Featured Deep Sky Objects

Deep Sky Object Chart | Aldebaran / Hyades Cluster
| El Nath | Lambda Tauri | NGC 1555 | Crab Nebula
| NGC 1514 | NGC 1647 | NGC 1746

Easily visible to the unaided eye, the Pleiades are sometimes mistakenly referred to as the "little dipper" - and they do have a dipperish shape, but the actual little dipper is some sixty degrees to the north, not part of Taurus at all. A more proper nickname for the Pleiades is the "seven sisters". As you can see, all seven - plus a few cousins - have names. Can you spot them in binoculars, and recite their names?

In ancient times, the cluster was considered to have a magical tie to the spring season, which is when the sun is in this part of the sky; thus, the Pleiades earned names like "the stars of abundance", "the stars of the season of blossoms" etc. In Europe, they are traditionally viewed as stars signalling the beginning of the safe navigation season and thus are the "sailor's stars". To native Americans, these seven were maidens that ran to the sky to escape a marauding bear; the striking Devil's Tower in Wyoming was raised for them to use as a ladder in this legend, and the mountain's ragged sides still have the scars of his frustrated claws.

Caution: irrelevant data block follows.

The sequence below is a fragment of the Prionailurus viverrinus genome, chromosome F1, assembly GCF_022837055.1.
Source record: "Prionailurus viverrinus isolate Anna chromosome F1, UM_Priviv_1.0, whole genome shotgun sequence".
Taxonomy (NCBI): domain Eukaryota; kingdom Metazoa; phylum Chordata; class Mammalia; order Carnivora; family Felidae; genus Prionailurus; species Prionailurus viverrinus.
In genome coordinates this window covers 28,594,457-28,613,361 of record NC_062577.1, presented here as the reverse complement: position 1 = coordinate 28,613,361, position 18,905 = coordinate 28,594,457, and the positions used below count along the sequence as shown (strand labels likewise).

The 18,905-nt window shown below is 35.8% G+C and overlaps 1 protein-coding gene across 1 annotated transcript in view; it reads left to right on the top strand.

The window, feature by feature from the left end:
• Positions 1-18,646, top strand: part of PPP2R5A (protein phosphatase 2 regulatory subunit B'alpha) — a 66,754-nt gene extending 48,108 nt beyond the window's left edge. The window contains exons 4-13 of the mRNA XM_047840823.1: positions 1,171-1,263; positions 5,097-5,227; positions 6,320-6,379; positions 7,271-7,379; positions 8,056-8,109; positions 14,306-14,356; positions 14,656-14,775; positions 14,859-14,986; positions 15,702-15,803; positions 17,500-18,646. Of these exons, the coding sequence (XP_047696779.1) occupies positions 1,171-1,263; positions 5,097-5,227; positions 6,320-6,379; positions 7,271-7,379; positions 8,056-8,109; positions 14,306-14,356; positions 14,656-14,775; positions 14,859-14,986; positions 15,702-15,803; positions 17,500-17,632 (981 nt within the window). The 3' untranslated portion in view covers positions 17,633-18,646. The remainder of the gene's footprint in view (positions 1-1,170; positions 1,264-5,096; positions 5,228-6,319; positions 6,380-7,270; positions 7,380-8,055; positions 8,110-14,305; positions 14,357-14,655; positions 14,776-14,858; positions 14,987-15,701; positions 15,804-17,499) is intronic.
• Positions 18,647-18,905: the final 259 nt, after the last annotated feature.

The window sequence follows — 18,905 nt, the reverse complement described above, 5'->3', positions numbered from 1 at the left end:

Today, most stargazers can spot six of the sisters - and the fact that cultures have always counted seven has astronomers wondering if one of them has dimmed slightly. But sharp-eyed folks today might see eleven or so; and with binoculars, in excess of fifty more. Under dark skies, telescopes can spot several hundred! Suprisingly, large telescopes and high magnifications are not much use here, because the cluster is so large that viewing a small piece of it ruins the impression. Telescopes are really best used for viewing some of the faint wisps of nebulosity that surround the cluster, especially around the star Merope.

Home Crab Nebula NGC 1514